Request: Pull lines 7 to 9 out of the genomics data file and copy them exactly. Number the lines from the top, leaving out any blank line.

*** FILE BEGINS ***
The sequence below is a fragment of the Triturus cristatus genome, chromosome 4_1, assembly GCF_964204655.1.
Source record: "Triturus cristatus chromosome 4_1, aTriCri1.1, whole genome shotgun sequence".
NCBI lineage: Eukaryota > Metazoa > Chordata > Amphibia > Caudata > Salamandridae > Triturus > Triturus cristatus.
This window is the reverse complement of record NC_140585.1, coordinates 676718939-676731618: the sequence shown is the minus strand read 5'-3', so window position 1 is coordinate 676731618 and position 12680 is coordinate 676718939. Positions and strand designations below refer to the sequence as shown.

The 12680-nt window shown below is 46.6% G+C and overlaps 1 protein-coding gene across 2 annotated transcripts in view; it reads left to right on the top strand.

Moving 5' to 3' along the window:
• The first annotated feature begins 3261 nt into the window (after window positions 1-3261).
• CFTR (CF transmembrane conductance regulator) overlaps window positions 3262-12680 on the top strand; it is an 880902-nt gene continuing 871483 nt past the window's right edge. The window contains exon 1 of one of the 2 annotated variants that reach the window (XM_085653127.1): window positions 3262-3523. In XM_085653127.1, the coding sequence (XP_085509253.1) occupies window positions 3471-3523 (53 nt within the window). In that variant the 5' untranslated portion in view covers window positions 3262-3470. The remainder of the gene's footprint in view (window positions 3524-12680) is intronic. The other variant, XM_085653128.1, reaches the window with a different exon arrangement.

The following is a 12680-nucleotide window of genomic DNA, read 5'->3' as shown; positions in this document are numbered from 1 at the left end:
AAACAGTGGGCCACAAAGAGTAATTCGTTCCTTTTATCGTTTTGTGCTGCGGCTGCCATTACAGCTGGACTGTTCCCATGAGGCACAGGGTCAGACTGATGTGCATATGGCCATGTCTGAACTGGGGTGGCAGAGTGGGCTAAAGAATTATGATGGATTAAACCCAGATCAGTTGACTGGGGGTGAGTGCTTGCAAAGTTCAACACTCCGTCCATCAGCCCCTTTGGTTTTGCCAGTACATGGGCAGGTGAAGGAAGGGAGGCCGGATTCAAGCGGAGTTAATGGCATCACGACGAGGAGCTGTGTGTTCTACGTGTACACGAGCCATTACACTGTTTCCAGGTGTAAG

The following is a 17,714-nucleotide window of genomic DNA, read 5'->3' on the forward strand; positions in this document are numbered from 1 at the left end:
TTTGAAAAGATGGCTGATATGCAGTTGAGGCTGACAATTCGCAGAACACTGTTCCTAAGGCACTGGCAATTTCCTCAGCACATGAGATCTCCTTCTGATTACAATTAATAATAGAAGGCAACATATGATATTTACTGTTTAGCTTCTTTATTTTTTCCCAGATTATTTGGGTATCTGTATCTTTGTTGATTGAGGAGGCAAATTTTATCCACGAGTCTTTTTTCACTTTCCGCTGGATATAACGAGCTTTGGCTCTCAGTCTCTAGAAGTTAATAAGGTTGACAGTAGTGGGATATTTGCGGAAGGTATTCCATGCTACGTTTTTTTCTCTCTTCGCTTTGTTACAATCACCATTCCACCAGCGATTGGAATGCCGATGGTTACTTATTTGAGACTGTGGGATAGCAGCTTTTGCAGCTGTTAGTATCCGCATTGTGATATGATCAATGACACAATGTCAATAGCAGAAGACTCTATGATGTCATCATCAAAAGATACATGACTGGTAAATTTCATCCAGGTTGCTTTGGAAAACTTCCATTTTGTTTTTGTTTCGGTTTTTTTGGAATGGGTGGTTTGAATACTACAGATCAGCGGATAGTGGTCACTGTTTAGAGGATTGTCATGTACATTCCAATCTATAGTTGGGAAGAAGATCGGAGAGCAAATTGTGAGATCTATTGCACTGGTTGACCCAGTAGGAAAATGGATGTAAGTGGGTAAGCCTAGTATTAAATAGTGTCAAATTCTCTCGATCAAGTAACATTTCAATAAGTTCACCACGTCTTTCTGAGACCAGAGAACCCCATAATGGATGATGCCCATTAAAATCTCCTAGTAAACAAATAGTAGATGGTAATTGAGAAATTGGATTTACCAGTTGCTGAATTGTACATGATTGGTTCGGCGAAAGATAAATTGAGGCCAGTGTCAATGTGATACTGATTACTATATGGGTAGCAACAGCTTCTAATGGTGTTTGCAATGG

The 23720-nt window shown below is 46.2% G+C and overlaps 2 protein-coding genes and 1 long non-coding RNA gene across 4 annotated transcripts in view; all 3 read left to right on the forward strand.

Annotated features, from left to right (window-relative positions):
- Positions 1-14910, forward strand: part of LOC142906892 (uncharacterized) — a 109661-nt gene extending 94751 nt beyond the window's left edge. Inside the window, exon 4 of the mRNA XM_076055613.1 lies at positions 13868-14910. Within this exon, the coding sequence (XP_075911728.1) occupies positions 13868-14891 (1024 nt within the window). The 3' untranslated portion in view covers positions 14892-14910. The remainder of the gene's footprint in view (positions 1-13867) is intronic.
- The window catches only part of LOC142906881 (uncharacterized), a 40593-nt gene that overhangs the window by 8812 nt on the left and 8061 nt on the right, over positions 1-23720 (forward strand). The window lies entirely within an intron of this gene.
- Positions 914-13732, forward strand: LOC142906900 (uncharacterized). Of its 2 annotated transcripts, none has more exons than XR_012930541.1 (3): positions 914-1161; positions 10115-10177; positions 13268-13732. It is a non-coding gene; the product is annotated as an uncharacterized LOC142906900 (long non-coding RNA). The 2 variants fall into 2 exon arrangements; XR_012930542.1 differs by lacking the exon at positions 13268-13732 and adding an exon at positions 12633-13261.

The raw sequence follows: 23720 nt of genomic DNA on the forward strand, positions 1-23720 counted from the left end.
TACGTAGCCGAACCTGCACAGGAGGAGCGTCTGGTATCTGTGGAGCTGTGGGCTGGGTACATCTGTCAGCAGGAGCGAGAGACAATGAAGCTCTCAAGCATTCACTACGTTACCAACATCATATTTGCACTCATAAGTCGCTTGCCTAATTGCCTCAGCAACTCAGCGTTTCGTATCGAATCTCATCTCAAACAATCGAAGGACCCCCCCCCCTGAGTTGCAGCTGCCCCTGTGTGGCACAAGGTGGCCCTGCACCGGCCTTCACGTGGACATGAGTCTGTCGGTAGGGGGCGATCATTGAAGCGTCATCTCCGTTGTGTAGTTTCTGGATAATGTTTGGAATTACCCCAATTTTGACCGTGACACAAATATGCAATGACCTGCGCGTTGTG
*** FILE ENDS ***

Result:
• The first annotated feature begins 3261 nt into the window (after window positions 1-3261).
• CFTR (CF transmembrane conductance regulator) overlaps window positions 3262-12680 on the top strand; it is an 880902-nt gene continuing 871483 nt past the window's right edge. The window contains exon 1 of one of the 2 annotated variants that reach the window (XM_085653127.1): window positions 3262-3523. In XM_085653127.1, the coding sequence (XP_085509253.1) occupies window positions 3471-3523 (53 nt within the window). In that variant the 5' untranslated portion in view covers window positions 3262-3470. The remainder of the gene's footprint in view (window positions 3524-12680) is intronic. The other variant, XM_085653128.1, reaches the window with a different exon arrangement.

The following is a 12680-nucleotide window of genomic DNA, read 5'->3' as shown; positions in this document are numbered from 1 at the left end: